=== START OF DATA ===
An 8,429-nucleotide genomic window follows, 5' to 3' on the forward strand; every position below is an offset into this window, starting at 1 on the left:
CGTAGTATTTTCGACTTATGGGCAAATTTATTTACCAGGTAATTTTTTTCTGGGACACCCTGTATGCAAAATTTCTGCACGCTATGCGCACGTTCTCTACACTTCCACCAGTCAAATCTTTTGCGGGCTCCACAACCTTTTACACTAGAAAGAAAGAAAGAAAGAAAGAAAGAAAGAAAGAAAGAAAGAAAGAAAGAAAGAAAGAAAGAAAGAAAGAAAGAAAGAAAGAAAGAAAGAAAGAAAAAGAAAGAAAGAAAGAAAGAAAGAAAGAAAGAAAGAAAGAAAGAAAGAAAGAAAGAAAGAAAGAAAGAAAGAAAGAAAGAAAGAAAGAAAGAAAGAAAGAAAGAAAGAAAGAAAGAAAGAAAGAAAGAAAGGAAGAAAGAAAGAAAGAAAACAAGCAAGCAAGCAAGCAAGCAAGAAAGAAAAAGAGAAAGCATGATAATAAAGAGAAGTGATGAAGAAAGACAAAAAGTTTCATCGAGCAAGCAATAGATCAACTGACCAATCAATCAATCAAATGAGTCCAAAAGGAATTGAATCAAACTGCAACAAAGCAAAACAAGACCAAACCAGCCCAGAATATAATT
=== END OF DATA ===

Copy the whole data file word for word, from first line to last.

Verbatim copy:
An 8,429-nucleotide genomic window follows, 5' to 3' on the forward strand; every position below is an offset into this window, starting at 1 on the left:
CGTAGTATTTTCGACTTATGGGCAAATTTATTTACCAGGTAATTTTTTTCTGGGACACCCTGTATGCAAAATTTCTGCACGCTATGCGCACGTTCTCTACACTTCCACCAGTCAAATCTTTTGCGGGCTCCACAACCTTTTACACTAGAAAGAAAGAAAGAAAGAAAGAAAGAAAGAAAGAAAGAAAGAAAGAAAGAAAGAAAGAAAGAAAGAAAGAAAGAAAGAAAGAAAGAAAGAAAGAAAAAGAAAGAAAGAAAGAAAGAAAGAAAGAAAGAAAGAAAGAAAGAAAGAAAGAAAGAAAGAAAGAAAGAAAGAAAGAAAGAAAGAAAGAAAGAAAGAAAGAAAGAAAGAAAGAAAGAAAGAAAGAAAGAAAGGAAGAAAGAAAGAAAGAAAACAAGCAAGCAAGCAAGCAAGCAAGAAAGAAAAAGAGAAAGCATGATAATAAAGAGAAGTGATGAAGAAAGACAAAAAGTTTCATCGAGCAAGCAATAGATCAACTGACCAATCAATCAATCAAATGAGTCCAAAAGGAATTGAATCAAACTGCAACAAAGCAAAACAAGACCAAACCAGCCCAGAATATAATT